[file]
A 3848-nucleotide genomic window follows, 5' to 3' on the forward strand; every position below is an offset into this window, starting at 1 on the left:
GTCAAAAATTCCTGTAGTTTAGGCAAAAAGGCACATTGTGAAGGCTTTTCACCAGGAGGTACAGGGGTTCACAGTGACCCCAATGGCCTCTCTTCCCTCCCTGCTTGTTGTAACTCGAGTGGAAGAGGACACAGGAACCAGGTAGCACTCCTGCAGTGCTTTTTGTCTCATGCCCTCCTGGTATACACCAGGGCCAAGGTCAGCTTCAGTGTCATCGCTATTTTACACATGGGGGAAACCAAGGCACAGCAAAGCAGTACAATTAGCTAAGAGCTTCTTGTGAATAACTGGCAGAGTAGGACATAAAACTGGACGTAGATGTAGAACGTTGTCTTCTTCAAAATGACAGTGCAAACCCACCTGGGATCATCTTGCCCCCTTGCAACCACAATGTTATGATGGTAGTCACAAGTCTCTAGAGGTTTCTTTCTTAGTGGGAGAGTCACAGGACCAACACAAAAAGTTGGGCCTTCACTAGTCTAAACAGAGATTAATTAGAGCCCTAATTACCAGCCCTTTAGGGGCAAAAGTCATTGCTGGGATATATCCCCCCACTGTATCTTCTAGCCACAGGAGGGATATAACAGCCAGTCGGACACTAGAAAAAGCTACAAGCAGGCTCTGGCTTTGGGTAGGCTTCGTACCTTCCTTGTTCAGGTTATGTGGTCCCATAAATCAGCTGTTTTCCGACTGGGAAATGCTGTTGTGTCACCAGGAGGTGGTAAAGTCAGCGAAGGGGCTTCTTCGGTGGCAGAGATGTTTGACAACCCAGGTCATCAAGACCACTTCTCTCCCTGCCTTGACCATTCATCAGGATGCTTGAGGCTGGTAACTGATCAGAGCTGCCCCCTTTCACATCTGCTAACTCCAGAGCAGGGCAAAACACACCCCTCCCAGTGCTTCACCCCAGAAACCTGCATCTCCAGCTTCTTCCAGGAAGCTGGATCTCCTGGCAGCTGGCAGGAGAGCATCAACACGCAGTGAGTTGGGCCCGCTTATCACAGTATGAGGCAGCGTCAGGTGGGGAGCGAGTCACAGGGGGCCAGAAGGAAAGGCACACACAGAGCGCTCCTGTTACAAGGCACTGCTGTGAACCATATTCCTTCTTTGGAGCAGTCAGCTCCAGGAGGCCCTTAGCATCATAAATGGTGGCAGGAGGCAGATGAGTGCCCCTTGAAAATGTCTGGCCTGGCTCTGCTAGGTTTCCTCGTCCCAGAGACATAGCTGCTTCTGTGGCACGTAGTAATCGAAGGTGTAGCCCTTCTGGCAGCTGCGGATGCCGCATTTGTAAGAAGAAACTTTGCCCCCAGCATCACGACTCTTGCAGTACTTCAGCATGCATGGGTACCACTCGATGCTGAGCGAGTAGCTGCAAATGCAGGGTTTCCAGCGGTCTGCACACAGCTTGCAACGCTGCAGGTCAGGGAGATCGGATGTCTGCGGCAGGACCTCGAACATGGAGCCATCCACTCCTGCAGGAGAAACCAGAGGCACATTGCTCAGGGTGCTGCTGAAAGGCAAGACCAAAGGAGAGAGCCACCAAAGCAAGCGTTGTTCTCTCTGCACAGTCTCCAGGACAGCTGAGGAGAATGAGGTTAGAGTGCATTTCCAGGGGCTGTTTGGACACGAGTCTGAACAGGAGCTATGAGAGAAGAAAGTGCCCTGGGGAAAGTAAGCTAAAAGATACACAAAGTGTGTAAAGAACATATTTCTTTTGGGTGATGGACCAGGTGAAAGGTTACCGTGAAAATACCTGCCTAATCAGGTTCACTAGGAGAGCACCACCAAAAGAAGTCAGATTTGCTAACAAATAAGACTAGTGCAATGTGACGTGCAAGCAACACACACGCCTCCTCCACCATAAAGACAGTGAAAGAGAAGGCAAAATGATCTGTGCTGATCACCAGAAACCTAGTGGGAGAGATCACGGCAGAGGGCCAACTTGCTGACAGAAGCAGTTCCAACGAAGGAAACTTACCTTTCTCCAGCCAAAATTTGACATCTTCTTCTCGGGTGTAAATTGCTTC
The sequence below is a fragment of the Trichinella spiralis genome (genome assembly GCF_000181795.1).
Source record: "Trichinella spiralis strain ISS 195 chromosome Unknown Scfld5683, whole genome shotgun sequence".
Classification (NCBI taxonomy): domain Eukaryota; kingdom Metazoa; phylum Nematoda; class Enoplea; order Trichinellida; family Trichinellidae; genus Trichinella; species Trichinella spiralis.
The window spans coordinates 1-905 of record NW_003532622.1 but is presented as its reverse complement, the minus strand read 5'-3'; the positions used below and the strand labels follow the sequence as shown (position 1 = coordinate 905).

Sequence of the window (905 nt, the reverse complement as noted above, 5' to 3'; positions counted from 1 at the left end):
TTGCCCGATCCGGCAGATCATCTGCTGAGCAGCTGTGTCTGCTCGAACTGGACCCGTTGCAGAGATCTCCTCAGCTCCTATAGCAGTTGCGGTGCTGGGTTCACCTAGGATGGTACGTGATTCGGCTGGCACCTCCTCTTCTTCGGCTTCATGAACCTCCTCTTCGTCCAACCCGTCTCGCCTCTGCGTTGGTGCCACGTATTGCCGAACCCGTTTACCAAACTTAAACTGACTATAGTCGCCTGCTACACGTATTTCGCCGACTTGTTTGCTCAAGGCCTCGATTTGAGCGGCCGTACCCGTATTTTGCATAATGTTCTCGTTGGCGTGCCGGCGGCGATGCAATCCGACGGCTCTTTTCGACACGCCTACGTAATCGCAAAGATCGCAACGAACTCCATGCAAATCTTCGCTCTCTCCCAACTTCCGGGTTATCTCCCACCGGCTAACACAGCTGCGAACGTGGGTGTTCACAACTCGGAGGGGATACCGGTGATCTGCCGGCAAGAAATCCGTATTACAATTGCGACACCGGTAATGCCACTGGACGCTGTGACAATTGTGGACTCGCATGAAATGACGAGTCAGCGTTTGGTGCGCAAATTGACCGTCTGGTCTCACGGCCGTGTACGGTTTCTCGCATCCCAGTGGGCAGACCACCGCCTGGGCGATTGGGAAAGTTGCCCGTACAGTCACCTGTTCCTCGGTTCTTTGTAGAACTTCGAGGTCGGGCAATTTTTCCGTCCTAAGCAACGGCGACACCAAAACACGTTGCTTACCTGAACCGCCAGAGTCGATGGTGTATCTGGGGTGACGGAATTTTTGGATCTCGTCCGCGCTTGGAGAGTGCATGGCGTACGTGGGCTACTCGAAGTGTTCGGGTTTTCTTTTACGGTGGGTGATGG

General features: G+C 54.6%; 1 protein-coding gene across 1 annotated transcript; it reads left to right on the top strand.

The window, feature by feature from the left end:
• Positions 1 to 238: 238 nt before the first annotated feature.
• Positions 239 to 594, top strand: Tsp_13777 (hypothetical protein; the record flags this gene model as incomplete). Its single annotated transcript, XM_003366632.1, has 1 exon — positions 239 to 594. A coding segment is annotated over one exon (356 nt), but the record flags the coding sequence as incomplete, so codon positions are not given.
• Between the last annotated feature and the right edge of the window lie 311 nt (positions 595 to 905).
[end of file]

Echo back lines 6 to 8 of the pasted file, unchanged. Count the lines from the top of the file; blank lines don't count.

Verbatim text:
The window spans coordinates 1-905 of record NW_003532622.1 but is presented as its reverse complement, the minus strand read 5'-3'; the positions used below and the strand labels follow the sequence as shown (position 1 = coordinate 905).

Sequence of the window (905 nt, the reverse complement as noted above, 5' to 3'; positions counted from 1 at the left end):
TTGCCCGATCCGGCAGATCATCTGCTGAGCAGCTGTGTCTGCTCGAACTGGACCCGTTGCAGAGATCTCCTCAGCTCCTATAGCAGTTGCGGTGCTGGGTTCACCTAGGATGGTACGTGATTCGGCTGGCACCTCCTCTTCTTCGGCTTCATGAACCTCCTCTTCGTCCAACCCGTCTCGCCTCTGCGTTGGTGCCACGTATTGCCGAACCCGTTTACCAAACTTAAACTGACTATAGTCGCCTGCTACACGTATTTCGCCGACTTGTTTGCTCAAGGCCTCGATTTGAGCGGCCGTACCCGTATTTTGCATAATGTTCTCGTTGGCGTGCCGGCGGCGATGCAATCCGACGGCTCTTTTCGACACGCCTACGTAATCGCAAAGATCGCAACGAACTCCATGCAAATCTTCGCTCTCTCCCAACTTCCGGGTTATCTCCCACCGGCTAACACAGCTGCGAACGTGGGTGTTCACAACTCGGAGGGGATACCGGTGATCTGCCGGCAAGAAATCCGTATTACAATTGCGACACCGGTAATGCCACTGGACGCTGTGACAATTGTGGACTCGCATGAAATGACGAGTCAGCGTTTGGTGCGCAAATTGACCGTCTGGTCTCACGGCCGTGTACGGTTTCTCGCATCCCAGTGGGCAGACCACCGCCTGGGCGATTGGGAAAGTTGCCCGTACAGTCACCTGTTCCTCGGTTCTTTGTAGAACTTCGAGGTCGGGCAATTTTTCCGTCCTAAGCAACGGCGACACCAAAACACGTTGCTTACCTGAACCGCCAGAGTCGATGGTGTATCTGGGGTGACGGAATTTTTGGATCTCGTCCGCGCTTGGAGAGTGCATGGCGTACGTGGGCTACTCGAAGTGTTCGGGTTTTCTTTTACGGTGGGTGATGG